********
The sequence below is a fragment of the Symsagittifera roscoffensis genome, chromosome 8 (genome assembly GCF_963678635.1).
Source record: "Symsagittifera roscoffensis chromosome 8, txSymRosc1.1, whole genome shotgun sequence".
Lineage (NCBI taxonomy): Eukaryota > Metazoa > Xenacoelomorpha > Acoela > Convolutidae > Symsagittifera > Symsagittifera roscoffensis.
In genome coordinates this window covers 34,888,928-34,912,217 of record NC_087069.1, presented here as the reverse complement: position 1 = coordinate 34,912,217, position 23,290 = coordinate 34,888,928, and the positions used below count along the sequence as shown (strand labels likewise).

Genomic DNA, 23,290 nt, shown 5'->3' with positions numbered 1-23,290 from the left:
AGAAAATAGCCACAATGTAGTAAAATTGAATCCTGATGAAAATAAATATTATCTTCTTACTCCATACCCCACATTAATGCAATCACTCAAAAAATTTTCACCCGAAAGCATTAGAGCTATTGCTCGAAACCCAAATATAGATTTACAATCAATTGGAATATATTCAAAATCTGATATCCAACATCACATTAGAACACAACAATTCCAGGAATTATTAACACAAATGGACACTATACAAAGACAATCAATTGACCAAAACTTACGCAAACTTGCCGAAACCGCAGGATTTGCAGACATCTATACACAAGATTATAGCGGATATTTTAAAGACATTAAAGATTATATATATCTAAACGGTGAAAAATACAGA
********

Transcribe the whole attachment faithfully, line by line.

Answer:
The sequence below is a fragment of the Symsagittifera roscoffensis genome, chromosome 8 (genome assembly GCF_963678635.1).
Source record: "Symsagittifera roscoffensis chromosome 8, txSymRosc1.1, whole genome shotgun sequence".
Lineage (NCBI taxonomy): Eukaryota > Metazoa > Xenacoelomorpha > Acoela > Convolutidae > Symsagittifera > Symsagittifera roscoffensis.
In genome coordinates this window covers 34,888,928-34,912,217 of record NC_087069.1, presented here as the reverse complement: position 1 = coordinate 34,912,217, position 23,290 = coordinate 34,888,928, and the positions used below count along the sequence as shown (strand labels likewise).

Genomic DNA, 23,290 nt, shown 5'->3' with positions numbered 1-23,290 from the left:
AGAAAATAGCCACAATGTAGTAAAATTGAATCCTGATGAAAATAAATATTATCTTCTTACTCCATACCCCACATTAATGCAATCACTCAAAAAATTTTCACCCGAAAGCATTAGAGCTATTGCTCGAAACCCAAATATAGATTTACAATCAATTGGAATATATTCAAAATCTGATATCCAACATCACATTAGAACACAACAATTCCAGGAATTATTAACACAAATGGACACTATACAAAGACAATCAATTGACCAAAACTTACGCAAACTTGCCGAAACCGCAGGATTTGCAGACATCTATACACAAGATTATAGCGGATATTTTAAAGACATTAAAGATTATATATATCTAAACGGTGAAAAATACAGA